Table of Contents
At DIGNIFIED DISPUTE RESOLUTION, our mission is to actively contribute to the creation of a world free from gender-based violence, domestic abuse, and bullying in all its forms. We are committed to providing top quality targeted trauma-informed training programs for educational institutions, workplaces and within communities that empower and uplift communities by fostering a culture of dignity, respect, empathy, and empowerment.
Central to our mission is the incorporation of trauma informed mediation (“TIM”) as a means of dignified dispute resolution. We believe in fostering open communication and understanding through mediation, offering a constructive and empathetic space for resolving conflicts. By integrating TIM into our training, we empower individuals to engage in dialogue, find common ground, and work towards solutions that uphold the dignity and respect of all parties involved.
Our commitment is to be a beacon of hope, fostering environments where individuals are equipped with the knowledge and tools to stand against violence and abuse, advocate for change, and support those affected. Through education, empowerment, and TIM, we aim to contribute to a safer and more inclusive society for all.
At DIGNIFIED DISPUTE RESOLUTION, our vision is to be a transformative force in building a global society where every individual lives free from the shadows of gender-based violence, domestic abuse, and bullying. We aspire to create a world where dignity, respect, empathy, and empowerment are not just ideals, but integral components of the human experience.
Our vision centres on the widespread adoption of trauma-informed mediation (“TIM”) as the cornerstone of dignified dispute resolution. We see a future where open communication and understanding prevail, cultivating spaces for constructive and empathetic conflict resolution. Through the integration of TIM into our targeted training programs for educational institutions, workplaces, and communities, we envision empowering individuals to engage in meaningful dialogue, discover common ground, and collaboratively forge solutions that honour the dignity and respect of all parties involved.
As a beacon of hope, we strive to foster environments where individuals are not only equipped with the knowledge and tools to stand against violence but are also advocates for positive change. Our commitment is to be a catalyst for a society that champions education, empowerment, and trauma-informed mediation, thereby contributing to a safer, more inclusive world for everyone.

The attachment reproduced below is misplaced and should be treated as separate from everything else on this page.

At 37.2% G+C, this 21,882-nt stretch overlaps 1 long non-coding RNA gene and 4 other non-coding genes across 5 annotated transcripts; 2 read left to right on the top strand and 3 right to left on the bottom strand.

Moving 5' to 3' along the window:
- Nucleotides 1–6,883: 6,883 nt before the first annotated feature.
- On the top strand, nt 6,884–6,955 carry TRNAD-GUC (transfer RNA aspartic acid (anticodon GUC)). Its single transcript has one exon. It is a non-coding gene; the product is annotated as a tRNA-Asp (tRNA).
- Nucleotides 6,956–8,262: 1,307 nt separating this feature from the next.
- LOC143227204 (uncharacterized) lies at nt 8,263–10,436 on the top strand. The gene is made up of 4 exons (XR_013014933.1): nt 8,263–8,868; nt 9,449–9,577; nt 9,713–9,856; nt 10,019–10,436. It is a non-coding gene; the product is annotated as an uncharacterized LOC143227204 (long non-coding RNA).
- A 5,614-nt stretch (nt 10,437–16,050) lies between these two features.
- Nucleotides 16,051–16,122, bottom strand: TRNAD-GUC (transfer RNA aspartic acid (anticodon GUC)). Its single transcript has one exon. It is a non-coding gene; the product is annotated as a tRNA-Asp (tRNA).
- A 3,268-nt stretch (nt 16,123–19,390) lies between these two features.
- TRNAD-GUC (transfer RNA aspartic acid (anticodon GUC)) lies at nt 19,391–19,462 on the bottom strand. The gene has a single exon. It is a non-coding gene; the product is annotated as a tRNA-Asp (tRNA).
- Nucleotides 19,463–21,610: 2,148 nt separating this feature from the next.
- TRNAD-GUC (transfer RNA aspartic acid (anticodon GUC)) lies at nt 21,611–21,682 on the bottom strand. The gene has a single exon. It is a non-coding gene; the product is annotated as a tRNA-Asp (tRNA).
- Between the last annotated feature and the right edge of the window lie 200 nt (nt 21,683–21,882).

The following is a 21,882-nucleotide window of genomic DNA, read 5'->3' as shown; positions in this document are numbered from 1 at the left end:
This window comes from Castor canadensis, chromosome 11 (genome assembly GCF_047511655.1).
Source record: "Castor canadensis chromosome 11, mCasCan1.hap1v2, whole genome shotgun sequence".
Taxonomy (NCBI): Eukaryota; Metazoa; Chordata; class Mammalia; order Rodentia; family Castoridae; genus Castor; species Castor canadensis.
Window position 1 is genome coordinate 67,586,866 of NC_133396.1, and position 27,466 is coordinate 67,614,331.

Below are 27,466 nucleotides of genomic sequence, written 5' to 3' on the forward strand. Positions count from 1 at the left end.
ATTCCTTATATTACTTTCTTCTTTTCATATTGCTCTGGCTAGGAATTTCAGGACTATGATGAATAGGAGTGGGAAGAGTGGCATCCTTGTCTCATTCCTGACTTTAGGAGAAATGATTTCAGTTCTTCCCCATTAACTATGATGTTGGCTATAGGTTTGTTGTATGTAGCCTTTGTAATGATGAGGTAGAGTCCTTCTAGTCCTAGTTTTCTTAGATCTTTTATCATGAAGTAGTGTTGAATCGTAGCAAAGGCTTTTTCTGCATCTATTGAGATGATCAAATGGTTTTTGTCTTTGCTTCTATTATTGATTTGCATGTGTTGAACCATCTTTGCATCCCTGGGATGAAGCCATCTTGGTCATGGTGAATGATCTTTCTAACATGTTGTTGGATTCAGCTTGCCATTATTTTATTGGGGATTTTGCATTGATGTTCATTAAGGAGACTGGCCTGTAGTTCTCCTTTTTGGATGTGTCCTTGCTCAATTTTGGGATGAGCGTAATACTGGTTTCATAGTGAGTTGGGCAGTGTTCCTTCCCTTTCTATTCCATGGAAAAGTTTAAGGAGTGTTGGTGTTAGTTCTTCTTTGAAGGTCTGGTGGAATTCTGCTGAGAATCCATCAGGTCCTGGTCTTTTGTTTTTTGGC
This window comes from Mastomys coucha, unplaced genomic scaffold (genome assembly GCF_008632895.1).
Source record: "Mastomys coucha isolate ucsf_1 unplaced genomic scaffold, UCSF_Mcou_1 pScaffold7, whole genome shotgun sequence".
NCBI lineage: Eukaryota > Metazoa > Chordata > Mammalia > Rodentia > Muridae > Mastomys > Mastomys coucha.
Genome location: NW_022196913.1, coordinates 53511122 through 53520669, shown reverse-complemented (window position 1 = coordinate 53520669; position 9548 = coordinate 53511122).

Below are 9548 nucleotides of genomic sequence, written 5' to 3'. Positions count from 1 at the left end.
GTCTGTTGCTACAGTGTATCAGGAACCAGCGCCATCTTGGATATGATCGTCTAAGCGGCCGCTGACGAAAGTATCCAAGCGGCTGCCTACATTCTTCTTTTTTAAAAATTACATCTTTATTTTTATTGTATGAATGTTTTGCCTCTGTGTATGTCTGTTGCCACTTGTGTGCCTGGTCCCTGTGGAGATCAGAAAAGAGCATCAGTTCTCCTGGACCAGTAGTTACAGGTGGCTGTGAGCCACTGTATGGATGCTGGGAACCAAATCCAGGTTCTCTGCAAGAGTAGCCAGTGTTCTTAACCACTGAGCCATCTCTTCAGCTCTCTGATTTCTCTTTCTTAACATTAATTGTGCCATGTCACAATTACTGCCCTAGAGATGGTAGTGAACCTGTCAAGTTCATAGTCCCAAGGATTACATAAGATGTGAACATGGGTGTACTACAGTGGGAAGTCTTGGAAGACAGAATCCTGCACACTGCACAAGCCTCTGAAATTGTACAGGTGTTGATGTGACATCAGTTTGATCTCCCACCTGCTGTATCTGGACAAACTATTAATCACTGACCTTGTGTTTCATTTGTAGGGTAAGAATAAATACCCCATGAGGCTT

DDR CODE OF CONDUCT
By accepting appointment to the panel of mediators established and maintained by Dignified Dispute Resolution (“DDR”), each mediator undertakes to adhere to these principles and standards of conduct.
Before the mediation begins, the mediator must advise the parties about his/her qualifications and that s/he is subject to the Code of Conduct of DDR.
- Mediation Process
- The Mediator must satisfy him/herself that the parties to the mediation and their advisers understand the characteristics of the mediation process, their roles as parties and advisers, and the role of the mediator. The Mediator must ensure that before the mediation begins, the parties have understood and agreed the terms and conditions which will govern the mediation, including those relating to obligations of confidentiality on the mediator and on the parties. It is best practice for those terms to be contained in a written mediation agreement unless the parties or the circumstances dictate otherwise.
- Fairness and Integrity of the process
- The Mediator must ensure that, if there are to be any pre-mediation private communications with the Mediator, all parties are aware they will have equal opportunity to raise issues.
- The Mediator must explain the mediation process to the parties and their advisers and be satisfied that they consent to the process being used and to the mediator selected (unless applicable law, court rules, contract or court directive require use of a particular process and/or mediator).
- The Mediator must conduct the process with fairness to all parties and must take particular care to ensure that all parties have adequate opportunities to be heard, to be involved in the process and to have the opportunity to seek and obtain legal or other counsel before finalising any resolution.